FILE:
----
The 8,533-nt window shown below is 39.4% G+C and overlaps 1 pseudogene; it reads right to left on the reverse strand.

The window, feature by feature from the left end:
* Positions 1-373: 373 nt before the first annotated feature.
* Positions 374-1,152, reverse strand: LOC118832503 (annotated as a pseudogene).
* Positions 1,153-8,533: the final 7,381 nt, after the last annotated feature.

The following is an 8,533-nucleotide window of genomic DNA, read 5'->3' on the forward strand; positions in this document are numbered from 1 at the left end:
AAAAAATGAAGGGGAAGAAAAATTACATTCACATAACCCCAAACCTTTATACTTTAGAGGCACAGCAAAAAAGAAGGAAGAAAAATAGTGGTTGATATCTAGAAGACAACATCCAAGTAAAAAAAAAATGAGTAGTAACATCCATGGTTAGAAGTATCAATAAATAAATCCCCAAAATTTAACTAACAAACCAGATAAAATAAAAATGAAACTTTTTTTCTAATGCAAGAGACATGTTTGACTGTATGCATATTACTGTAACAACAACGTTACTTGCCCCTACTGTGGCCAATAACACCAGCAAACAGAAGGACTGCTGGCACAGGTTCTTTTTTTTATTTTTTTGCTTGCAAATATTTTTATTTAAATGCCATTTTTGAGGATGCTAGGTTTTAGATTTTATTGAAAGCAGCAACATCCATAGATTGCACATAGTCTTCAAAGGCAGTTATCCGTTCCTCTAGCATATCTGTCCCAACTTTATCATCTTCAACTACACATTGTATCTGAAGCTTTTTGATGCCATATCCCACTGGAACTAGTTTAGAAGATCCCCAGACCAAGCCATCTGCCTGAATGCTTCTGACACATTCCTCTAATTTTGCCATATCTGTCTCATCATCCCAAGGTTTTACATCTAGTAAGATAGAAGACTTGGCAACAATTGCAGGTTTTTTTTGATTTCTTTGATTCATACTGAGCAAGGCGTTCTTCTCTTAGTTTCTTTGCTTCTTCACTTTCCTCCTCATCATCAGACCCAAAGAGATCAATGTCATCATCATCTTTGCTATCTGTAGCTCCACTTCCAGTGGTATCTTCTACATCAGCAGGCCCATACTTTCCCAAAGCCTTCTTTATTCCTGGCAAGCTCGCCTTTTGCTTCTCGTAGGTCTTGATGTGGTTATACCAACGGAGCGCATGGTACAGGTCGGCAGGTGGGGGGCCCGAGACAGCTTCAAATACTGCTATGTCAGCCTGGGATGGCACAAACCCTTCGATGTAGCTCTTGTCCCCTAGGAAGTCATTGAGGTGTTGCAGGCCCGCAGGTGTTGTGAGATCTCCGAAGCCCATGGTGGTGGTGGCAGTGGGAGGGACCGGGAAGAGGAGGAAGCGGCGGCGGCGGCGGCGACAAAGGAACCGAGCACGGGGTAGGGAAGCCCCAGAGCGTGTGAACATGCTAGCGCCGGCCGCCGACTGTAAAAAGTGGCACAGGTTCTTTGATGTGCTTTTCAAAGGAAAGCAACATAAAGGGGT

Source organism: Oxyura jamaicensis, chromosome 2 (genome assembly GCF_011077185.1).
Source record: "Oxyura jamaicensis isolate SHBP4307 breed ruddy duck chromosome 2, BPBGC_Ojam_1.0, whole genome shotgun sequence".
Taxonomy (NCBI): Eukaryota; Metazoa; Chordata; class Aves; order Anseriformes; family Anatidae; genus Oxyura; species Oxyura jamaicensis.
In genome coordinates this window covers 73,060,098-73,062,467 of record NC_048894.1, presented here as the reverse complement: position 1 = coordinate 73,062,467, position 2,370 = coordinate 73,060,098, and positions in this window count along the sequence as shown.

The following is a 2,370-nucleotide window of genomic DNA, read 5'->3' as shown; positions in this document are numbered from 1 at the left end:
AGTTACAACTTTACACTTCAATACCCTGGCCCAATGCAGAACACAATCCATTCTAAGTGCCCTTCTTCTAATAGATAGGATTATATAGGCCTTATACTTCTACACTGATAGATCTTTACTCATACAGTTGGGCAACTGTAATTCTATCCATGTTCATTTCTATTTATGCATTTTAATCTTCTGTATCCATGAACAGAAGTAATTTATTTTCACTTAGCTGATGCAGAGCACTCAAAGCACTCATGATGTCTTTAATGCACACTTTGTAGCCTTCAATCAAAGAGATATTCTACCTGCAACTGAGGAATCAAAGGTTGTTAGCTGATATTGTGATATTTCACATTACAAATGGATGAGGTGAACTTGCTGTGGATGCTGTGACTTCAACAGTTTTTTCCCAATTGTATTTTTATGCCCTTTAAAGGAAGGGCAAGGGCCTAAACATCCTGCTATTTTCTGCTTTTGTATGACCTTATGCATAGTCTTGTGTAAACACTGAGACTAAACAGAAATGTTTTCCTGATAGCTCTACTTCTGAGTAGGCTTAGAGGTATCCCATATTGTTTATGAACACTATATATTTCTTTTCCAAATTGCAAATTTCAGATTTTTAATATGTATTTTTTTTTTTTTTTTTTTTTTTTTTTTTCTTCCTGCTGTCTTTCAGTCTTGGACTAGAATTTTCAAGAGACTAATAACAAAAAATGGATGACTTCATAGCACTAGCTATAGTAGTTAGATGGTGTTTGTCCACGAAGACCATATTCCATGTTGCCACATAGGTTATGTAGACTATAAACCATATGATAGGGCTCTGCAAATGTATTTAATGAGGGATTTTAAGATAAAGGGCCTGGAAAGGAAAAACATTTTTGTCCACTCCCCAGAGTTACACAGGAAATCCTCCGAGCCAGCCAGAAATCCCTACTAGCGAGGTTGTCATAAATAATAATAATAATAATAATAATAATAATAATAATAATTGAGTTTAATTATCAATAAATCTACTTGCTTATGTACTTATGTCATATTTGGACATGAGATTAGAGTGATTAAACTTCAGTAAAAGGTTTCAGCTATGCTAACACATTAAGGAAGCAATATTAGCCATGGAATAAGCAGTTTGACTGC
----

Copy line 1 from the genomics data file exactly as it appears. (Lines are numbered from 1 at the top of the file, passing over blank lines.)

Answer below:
The 8,533-nt window shown below is 39.4% G+C and overlaps 1 pseudogene; it reads right to left on the reverse strand.